// Return the current user, the messages, the options, and the event handlers
return {

mounted() {
// Add a welcome message from the stylist bot when the component is mounted
this.messages = [...this.messages, { _id: "stylist-bot", content: "Hello! I'm your virtual stylist chatbot. You can ask me for fashion advice, recommendations, and more. You can also upload images of clothing items and accessories to get personalized suggestions. How can I help you today?", senderId: "stylist-bot", date: new Date().toTimeString()}];


<style scoped>
.chat-window {
@apply h-screen flex-1 overflow-y-auto;

This code defines a chat window component that uses the vue-advanced-chat component to display the messages between the user and the stylist bot. It also defines some data and methods to handle the chat logic, such as the current user, messages, options, input submit event, file upload event, and the back-end function call.

currentUser and messages are reactive objects that store information about the chat participant and chat history. The currentUser object represents the app user while the messages array contains the Message objects with the following properties:

  • _id—A unique identifier for the message
  • content—The text content of the message (optional)
  • files—Contains any files attached to the image (optional)
  • senderId—The ID of the message sender
  • date—The date of the message
  • timestamp—The time and date that appear with every message

The options object contains the configuration options for the vue-advanced-chat component. It allows you to enable or disable various features of the chat interface, including:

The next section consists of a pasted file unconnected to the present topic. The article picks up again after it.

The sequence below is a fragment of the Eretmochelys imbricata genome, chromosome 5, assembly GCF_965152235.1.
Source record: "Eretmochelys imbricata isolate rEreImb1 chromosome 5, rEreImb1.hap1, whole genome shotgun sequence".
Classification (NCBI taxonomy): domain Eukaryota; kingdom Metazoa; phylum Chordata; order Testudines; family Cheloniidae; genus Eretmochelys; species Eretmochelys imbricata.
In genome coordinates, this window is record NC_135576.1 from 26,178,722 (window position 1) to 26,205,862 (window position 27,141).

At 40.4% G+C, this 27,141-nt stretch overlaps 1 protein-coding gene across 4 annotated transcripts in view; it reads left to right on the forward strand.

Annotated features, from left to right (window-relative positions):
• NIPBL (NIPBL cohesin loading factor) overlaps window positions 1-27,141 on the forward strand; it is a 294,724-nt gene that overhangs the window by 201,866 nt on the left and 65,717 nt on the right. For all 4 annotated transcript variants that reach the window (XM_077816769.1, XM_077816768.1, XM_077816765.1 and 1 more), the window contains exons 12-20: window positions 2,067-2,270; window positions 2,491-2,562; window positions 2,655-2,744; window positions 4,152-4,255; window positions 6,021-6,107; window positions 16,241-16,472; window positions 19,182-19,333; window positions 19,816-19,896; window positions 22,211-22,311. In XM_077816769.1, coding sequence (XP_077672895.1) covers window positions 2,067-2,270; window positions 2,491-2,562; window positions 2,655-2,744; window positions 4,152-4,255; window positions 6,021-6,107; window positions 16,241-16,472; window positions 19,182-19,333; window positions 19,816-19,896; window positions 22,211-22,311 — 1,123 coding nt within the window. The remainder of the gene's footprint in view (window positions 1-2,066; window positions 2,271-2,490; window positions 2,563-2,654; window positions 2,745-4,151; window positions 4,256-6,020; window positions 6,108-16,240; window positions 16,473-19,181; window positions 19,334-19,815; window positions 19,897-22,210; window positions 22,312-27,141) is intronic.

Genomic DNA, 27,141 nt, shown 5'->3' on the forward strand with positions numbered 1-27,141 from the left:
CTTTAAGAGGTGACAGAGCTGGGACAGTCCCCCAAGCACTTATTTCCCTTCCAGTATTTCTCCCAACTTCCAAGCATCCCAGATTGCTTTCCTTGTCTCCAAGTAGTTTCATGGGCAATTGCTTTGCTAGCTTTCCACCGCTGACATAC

• Voice messages
  • Reactions
  • Seen by
  • Link preview
  • Uploads and attachments
  • Reply and send button
  • Edit and delete
  • Group and search
  • Options
  • Scroll to bottom and scroll to top
  • Load more
  • Composer
  • Input
  • Emojis
  • Recording
  • Markdown
  • Typing indicator
  • Online presence/status
  • Custom theme

You can learn more about the options and their meanings in the documentation.

The onInputSubmit method is the event handler for the input submit event. It’s triggered when the user types a text message and presses the Enter key or clicks the Send button. This method creates a new message object with the text content and the current user, then pushes it to the messages array.

If the message contains an attached image file, the function loads it into a base64-encoded string, which is what the back-end Azure function expects to receive. Finally, it calls the back-end function to prompt a response from the stylist bot.

The callBackendFunction method calls the back-end Azure function to retrieve the stylist bot’s reply. It takes the prompt and the image as parameters and sends a POST request to the back-end function URL with the data and the options. The data object contains the prompt, image, and context.